Iridoids, Alkaloids, and Old Yellow Enzymes in Engineering of Secondary Metabolism
- Author(s): Billingsley, John Martin
- Advisor(s): Tang, Yi
- et al.
While the definition of life remains controversial, metabolism is considered a staple characteristic through which organisms exist and evolve. Whereas primary metabolism provides critical life-sustaining nutrients through a relatively conserved set of chemical reactions, many organisms have developed secondary metabolic pathways which are not absolutely required for the survival of the organism. Instead, secondary metabolites, also known as natural products, confer a selective advantage for the producing organism. The secondary metabolite-mediated interactions between an organism and its ecological niche provide an avenue through which production of biologically active natural products may be evolutionarily advantageous. As a result, an enormous number of pharmaceuticals and agrochemicals used by humankind are natural products or natural product-derived. For this reason, tremendous interest exists in the discovery and application of natural product biosynthesis as a means for providing both existing and novel biologically useful molecules.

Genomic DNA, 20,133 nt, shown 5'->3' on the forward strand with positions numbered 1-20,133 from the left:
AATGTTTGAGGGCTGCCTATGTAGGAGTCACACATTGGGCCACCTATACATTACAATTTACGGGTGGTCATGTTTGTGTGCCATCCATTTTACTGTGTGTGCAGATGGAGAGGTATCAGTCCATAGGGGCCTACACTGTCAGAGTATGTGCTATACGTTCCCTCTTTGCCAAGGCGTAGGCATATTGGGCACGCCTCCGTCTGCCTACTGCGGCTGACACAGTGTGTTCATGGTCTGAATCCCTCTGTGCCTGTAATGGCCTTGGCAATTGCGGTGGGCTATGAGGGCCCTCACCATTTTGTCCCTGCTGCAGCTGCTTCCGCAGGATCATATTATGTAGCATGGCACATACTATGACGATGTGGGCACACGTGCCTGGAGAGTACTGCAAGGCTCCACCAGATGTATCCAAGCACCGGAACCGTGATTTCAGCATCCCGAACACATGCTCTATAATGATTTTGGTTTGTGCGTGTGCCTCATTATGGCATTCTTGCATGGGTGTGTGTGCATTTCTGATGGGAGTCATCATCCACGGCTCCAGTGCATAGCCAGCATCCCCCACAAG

This thesis describes our approach in engineering natural product biosynthesis for the production and discovery of secondary metabolites. In the course of our studies, we have focused on two general classes of biologically relevant natural products, the iridoids and alkaloids. Investigation of natural product biosynthesis using the heterologous host Saccharomyces cerevisiae led to the discovery of the role played by old yellow enzymes in secondary metabolism. Using this information, we engineered S. cerevisiae for the production of the iridoid nepetalactol, a precursor to a class of plant natural products known as monoterpene indole alkaloids. Rational metabolic engineering permitted a 5.2-fold increase in the biocatalytic selectivity towards the desired iridoid product. We implemented this platform for the production of the industrially relevant nepetalactone, and through multivariate optimization showed an additional 5.8-fold increase in product titer. Furthermore, we developed a suite of synthetic biology tools which played a critical role in metabolic engineering, including a novel set of yeast vectors, a number of engineered yeast strains, as well as several CRISPR techniques for rapid genome editing in filamentous fungi and yeast. Finally, we utilized this technology to investigate an uncharacterized old yellow enzyme-containing gene cluster in filamentous fungi.